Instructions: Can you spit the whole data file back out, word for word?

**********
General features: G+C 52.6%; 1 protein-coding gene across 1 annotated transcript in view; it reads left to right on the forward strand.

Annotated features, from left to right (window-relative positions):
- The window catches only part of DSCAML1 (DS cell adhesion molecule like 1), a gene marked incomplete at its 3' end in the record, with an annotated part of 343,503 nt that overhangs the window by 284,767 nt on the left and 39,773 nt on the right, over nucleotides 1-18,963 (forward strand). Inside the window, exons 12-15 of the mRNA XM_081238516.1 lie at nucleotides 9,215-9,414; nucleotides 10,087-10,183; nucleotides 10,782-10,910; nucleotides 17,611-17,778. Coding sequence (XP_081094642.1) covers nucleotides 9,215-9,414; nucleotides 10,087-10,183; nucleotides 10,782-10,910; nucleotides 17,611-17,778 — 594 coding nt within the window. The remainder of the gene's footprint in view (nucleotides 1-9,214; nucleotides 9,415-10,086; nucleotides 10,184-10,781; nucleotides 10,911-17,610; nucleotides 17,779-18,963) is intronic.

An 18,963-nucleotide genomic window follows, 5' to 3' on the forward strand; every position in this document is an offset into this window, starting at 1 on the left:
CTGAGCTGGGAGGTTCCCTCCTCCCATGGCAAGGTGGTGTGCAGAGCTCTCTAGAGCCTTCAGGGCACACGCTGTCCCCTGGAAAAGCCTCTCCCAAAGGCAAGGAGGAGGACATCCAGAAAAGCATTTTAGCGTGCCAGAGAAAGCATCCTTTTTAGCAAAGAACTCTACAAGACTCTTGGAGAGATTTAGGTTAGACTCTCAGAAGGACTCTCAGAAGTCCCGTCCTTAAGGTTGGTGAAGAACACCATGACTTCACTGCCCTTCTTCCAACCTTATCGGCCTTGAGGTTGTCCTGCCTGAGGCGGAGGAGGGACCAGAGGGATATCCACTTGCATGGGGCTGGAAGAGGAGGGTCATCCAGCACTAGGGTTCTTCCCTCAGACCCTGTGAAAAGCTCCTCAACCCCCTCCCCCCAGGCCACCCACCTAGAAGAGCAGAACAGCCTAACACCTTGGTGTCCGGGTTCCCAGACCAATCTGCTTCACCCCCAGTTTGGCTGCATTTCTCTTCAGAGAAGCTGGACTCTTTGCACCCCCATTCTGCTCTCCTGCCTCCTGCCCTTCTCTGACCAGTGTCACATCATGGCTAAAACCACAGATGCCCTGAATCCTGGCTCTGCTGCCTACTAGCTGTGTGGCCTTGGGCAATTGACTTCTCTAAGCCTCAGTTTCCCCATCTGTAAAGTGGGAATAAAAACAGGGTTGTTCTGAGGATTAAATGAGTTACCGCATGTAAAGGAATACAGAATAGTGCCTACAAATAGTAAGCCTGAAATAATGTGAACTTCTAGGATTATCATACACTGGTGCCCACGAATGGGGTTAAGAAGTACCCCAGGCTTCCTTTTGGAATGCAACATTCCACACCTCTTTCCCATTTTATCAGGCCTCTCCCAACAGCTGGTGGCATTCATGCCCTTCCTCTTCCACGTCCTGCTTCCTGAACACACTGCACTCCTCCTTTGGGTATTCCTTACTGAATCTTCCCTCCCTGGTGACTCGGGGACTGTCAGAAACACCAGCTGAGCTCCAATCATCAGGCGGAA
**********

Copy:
General features: G+C 52.6%; 1 protein-coding gene across 1 annotated transcript in view; it reads left to right on the forward strand.

Annotated features, from left to right (window-relative positions):
- The window catches only part of DSCAML1 (DS cell adhesion molecule like 1), a gene marked incomplete at its 3' end in the record, with an annotated part of 343,503 nt that overhangs the window by 284,767 nt on the left and 39,773 nt on the right, over nucleotides 1-18,963 (forward strand). Inside the window, exons 12-15 of the mRNA XM_081238516.1 lie at nucleotides 9,215-9,414; nucleotides 10,087-10,183; nucleotides 10,782-10,910; nucleotides 17,611-17,778. Coding sequence (XP_081094642.1) covers nucleotides 9,215-9,414; nucleotides 10,087-10,183; nucleotides 10,782-10,910; nucleotides 17,611-17,778 — 594 coding nt within the window. The remainder of the gene's footprint in view (nucleotides 1-9,214; nucleotides 9,415-10,086; nucleotides 10,184-10,781; nucleotides 10,911-17,610; nucleotides 17,779-18,963) is intronic.

An 18,963-nucleotide genomic window follows, 5' to 3' on the forward strand; every position in this document is an offset into this window, starting at 1 on the left:
CTGAGCTGGGAGGTTCCCTCCTCCCATGGCAAGGTGGTGTGCAGAGCTCTCTAGAGCCTTCAGGGCACACGCTGTCCCCTGGAAAAGCCTCTCCCAAAGGCAAGGAGGAGGACATCCAGAAAAGCATTTTAGCGTGCCAGAGAAAGCATCCTTTTTAGCAAAGAACTCTACAAGACTCTTGGAGAGATTTAGGTTAGACTCTCAGAAGGACTCTCAGAAGTCCCGTCCTTAAGGTTGGTGAAGAACACCATGACTTCACTGCCCTTCTTCCAACCTTATCGGCCTTGAGGTTGTCCTGCCTGAGGCGGAGGAGGGACCAGAGGGATATCCACTTGCATGGGGCTGGAAGAGGAGGGTCATCCAGCACTAGGGTTCTTCCCTCAGACCCTGTGAAAAGCTCCTCAACCCCCTCCCCCCAGGCCACCCACCTAGAAGAGCAGAACAGCCTAACACCTTGGTGTCCGGGTTCCCAGACCAATCTGCTTCACCCCCAGTTTGGCTGCATTTCTCTTCAGAGAAGCTGGACTCTTTGCACCCCCATTCTGCTCTCCTGCCTCCTGCCCTTCTCTGACCAGTGTCACATCATGGCTAAAACCACAGATGCCCTGAATCCTGGCTCTGCTGCCTACTAGCTGTGTGGCCTTGGGCAATTGACTTCTCTAAGCCTCAGTTTCCCCATCTGTAAAGTGGGAATAAAAACAGGGTTGTTCTGAGGATTAAATGAGTTACCGCATGTAAAGGAATACAGAATAGTGCCTACAAATAGTAAGCCTGAAATAATGTGAACTTCTAGGATTATCATACACTGGTGCCCACGAATGGGGTTAAGAAGTACCCCAGGCTTCCTTTTGGAATGCAACATTCCACACCTCTTTCCCATTTTATCAGGCCTCTCCCAACAGCTGGTGGCATTCATGCCCTTCCTCTTCCACGTCCTGCTTCCTGAACACACTGCACTCCTCCTTTGGGTATTCCTTACTGAATCTTCCCTCCCTGGTGACTCGGGGACTGTCAGAAACACCAGCTGAGCTCCAATCATCAGGCGGAA